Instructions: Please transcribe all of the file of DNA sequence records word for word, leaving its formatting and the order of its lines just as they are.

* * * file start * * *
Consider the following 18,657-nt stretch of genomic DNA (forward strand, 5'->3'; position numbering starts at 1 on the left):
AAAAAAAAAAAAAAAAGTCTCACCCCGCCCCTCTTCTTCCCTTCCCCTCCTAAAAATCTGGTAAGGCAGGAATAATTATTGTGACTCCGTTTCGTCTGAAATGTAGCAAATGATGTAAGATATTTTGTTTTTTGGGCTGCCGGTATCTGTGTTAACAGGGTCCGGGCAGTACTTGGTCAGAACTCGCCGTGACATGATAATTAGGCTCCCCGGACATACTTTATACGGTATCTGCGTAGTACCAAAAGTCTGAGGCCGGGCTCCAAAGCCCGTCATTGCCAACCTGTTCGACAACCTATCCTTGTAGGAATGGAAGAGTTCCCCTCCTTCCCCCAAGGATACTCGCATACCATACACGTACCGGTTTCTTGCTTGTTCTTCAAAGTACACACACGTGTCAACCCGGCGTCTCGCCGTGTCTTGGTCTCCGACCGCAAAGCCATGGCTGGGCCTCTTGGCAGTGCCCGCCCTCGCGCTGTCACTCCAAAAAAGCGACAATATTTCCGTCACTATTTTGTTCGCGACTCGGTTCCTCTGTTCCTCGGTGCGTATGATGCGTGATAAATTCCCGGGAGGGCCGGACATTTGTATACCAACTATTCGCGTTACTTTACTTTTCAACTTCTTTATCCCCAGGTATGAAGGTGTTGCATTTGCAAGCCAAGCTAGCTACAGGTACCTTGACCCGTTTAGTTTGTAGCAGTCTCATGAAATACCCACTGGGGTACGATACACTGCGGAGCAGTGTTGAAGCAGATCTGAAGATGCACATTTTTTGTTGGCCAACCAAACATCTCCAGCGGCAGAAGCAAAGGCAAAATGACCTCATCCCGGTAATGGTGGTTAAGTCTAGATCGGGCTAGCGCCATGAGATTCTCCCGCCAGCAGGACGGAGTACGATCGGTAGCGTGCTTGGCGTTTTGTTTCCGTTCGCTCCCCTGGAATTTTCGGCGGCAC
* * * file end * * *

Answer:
Consider the following 18,657-nt stretch of genomic DNA (forward strand, 5'->3'; position numbering starts at 1 on the left):
AAAAAAAAAAAAAAAAGTCTCACCCCGCCCCTCTTCTTCCCTTCCCCTCCTAAAAATCTGGTAAGGCAGGAATAATTATTGTGACTCCGTTTCGTCTGAAATGTAGCAAATGATGTAAGATATTTTGTTTTTTGGGCTGCCGGTATCTGTGTTAACAGGGTCCGGGCAGTACTTGGTCAGAACTCGCCGTGACATGATAATTAGGCTCCCCGGACATACTTTATACGGTATCTGCGTAGTACCAAAAGTCTGAGGCCGGGCTCCAAAGCCCGTCATTGCCAACCTGTTCGACAACCTATCCTTGTAGGAATGGAAGAGTTCCCCTCCTTCCCCCAAGGATACTCGCATACCATACACGTACCGGTTTCTTGCTTGTTCTTCAAAGTACACACACGTGTCAACCCGGCGTCTCGCCGTGTCTTGGTCTCCGACCGCAAAGCCATGGCTGGGCCTCTTGGCAGTGCCCGCCCTCGCGCTGTCACTCCAAAAAAGCGACAATATTTCCGTCACTATTTTGTTCGCGACTCGGTTCCTCTGTTCCTCGGTGCGTATGATGCGTGATAAATTCCCGGGAGGGCCGGACATTTGTATACCAACTATTCGCGTTACTTTACTTTTCAACTTCTTTATCCCCAGGTATGAAGGTGTTGCATTTGCAAGCCAAGCTAGCTACAGGTACCTTGACCCGTTTAGTTTGTAGCAGTCTCATGAAATACCCACTGGGGTACGATACACTGCGGAGCAGTGTTGAAGCAGATCTGAAGATGCACATTTTTTGTTGGCCAACCAAACATCTCCAGCGGCAGAAGCAAAGGCAAAATGACCTCATCCCGGTAATGGTGGTTAAGTCTAGATCGGGCTAGCGCCATGAGATTCTCCCGCCAGCAGGACGGAGTACGATCGGTAGCGTGCTTGGCGTTTTGTTTCCGTTCGCTCCCCTGGAATTTTCGGCGGCAC